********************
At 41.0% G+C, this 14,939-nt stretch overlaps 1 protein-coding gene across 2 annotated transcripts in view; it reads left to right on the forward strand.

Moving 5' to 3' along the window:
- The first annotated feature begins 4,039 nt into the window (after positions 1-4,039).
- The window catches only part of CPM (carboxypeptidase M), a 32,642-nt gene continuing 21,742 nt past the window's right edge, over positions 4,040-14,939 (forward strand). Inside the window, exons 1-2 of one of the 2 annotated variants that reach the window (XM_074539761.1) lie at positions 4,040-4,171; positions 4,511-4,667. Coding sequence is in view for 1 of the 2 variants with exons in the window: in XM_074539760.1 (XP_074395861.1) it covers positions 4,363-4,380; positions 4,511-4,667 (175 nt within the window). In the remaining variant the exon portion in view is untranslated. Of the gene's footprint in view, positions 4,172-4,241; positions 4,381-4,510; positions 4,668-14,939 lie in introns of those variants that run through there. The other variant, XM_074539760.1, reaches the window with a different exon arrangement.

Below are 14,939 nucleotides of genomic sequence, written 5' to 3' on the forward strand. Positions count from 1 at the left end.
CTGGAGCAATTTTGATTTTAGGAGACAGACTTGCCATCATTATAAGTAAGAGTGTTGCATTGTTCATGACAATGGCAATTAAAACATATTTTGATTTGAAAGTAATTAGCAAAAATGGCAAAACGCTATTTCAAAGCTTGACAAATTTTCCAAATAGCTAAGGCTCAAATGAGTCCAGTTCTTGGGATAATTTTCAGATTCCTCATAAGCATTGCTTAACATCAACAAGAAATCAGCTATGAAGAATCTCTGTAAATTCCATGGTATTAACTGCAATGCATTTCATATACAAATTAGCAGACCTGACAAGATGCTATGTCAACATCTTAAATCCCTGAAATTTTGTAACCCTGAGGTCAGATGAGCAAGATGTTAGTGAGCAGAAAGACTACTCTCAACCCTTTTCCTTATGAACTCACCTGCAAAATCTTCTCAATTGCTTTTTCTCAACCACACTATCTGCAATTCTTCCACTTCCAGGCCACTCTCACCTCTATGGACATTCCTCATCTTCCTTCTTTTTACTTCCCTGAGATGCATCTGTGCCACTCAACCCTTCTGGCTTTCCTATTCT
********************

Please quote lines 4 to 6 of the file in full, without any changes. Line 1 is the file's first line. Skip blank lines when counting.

- The window catches only part of CPM (carboxypeptidase M), a 32,642-nt gene continuing 21,742 nt past the window's right edge, over positions 4,040-14,939 (forward strand). Inside the window, exons 1-2 of one of the 2 annotated variants that reach the window (XM_074539761.1) lie at positions 4,040-4,171; positions 4,511-4,667. Coding sequence is in view for 1 of the 2 variants with exons in the window: in XM_074539760.1 (XP_074395861.1) it covers positions 4,363-4,380; positions 4,511-4,667 (175 nt within the window). In the remaining variant the exon portion in view is untranslated. Of the gene's footprint in view, positions 4,172-4,241; positions 4,381-4,510; positions 4,668-14,939 lie in introns of those variants that run through there. The other variant, XM_074539760.1, reaches the window with a different exon arrangement.

Below are 14,939 nucleotides of genomic sequence, written 5' to 3' on the forward strand. Positions count from 1 at the left end.
CTGGAGCAATTTTGATTTTAGGAGACAGACTTGCCATCATTATAAGTAAGAGTGTTGCATTGTTCATGACAATGGCAATTAAAACATATTTTGATTTGAAAGTAATTAGCAAAAATGGCAAAACGCTATTTCAAAGCTTGACAAATTTTCCAAATAGCTAAGGCTCAAATGAGTCCAGTTCTTGGGATAATTTTCAGATTCCTCATAAGCATTGCTTAACATCAACAAGAAATCAGCTATGAAGAATCTCTGTAAATTCCATGGTATTAACTGCAATGCATTTCATATACAAATTAGCAGACCTGACAAGATGCTATGTCAACATCTTAAATCCCTGAAATTTTGTAACCCTGAGGTCAGATGAGCAAGATGTTAGTGAGCAGAAAGACTACTCTCAACCCTTTTCCTTATGAACTCACCTGCAAAATCTTCTCAATTGCTTTTTCTCAACCACACTATCTGCAATTCTTCCACTTCCAGGCCACTCTCACCTCTATGGACATTCCTCATCTTCCTTCTTTTTACTTCCCTGAGATGCATCTGTGCCACTCAACCCTTCTGGCTTTCCTATTCT